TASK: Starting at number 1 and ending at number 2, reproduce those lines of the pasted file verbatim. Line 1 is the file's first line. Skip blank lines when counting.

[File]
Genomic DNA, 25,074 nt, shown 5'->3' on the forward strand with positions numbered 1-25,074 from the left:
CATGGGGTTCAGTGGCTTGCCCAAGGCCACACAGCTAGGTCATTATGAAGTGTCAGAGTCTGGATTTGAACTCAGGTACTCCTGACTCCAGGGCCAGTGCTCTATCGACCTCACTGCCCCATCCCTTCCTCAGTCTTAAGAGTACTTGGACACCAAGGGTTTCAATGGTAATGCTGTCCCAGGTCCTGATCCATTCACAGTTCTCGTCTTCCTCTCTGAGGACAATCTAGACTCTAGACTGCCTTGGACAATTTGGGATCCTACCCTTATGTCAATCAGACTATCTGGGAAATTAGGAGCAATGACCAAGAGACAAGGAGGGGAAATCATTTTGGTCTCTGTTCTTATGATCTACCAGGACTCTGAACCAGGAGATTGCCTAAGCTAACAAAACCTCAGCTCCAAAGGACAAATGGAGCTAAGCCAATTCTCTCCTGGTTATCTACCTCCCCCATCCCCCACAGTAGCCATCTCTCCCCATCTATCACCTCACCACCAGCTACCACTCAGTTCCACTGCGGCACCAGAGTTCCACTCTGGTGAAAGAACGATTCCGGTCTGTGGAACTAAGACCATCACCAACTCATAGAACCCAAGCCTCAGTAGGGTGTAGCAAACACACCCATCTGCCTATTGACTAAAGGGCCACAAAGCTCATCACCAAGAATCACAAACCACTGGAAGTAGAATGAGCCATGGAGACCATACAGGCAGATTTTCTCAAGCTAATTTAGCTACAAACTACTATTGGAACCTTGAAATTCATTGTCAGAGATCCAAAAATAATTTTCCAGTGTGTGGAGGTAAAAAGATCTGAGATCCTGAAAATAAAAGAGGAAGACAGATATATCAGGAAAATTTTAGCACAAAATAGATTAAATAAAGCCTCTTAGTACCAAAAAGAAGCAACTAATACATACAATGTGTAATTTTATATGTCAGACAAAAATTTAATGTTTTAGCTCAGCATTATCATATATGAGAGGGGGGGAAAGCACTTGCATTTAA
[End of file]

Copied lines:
Genomic DNA, 25,074 nt, shown 5'->3' on the forward strand with positions numbered 1-25,074 from the left:
CATGGGGTTCAGTGGCTTGCCCAAGGCCACACAGCTAGGTCATTATGAAGTGTCAGAGTCTGGATTTGAACTCAGGTACTCCTGACTCCAGGGCCAGTGCTCTATCGACCTCACTGCCCCATCCCTTCCTCAGTCTTAAGAGTACTTGGACACCAAGGGTTTCAATGGTAATGCTGTCCCAGGTCCTGATCCATTCACAGTTCTCGTCTTCCTCTCTGAGGACAATCTAGACTCTAGACTGCCTTGGACAATTTGGGATCCTACCCTTATGTCAATCAGACTATCTGGGAAATTAGGAGCAATGACCAAGAGACAAGGAGGGGAAATCATTTTGGTCTCTGTTCTTATGATCTACCAGGACTCTGAACCAGGAGATTGCCTAAGCTAACAAAACCTCAGCTCCAAAGGACAAATGGAGCTAAGCCAATTCTCTCCTGGTTATCTACCTCCCCCATCCCCCACAGTAGCCATCTCTCCCCATCTATCACCTCACCACCAGCTACCACTCAGTTCCACTGCGGCACCAGAGTTCCACTCTGGTGAAAGAACGATTCCGGTCTGTGGAACTAAGACCATCACCAACTCATAGAACCCAAGCCTCAGTAGGGTGTAGCAAACACACCCATCTGCCTATTGACTAAAGGGCCACAAAGCTCATCACCAAGAATCACAAACCACTGGAAGTAGAATGAGCCATGGAGACCATACAGGCAGATTTTCTCAAGCTAATTTAGCTACAAACTACTATTGGAACCTTGAAATTCATTGTCAGAGATCCAAAAATAATTTTCCAGTGTGTGGAGGTAAAAAGATCTGAGATCCTGAAAATAAAAGAGGAAGACAGATATATCAGGAAAATTTTAGCACAAAATAGATTAAATAAAGCCTCTTAGTACCAAAAAGAAGCAACTAATACATACAATGTGTAATTTTATATGTCAGACAAAAATTTAATGTTTTAGCTCAGCATTATCATATATGAGAGGGGGGGAAAGCACTTGCATTTAA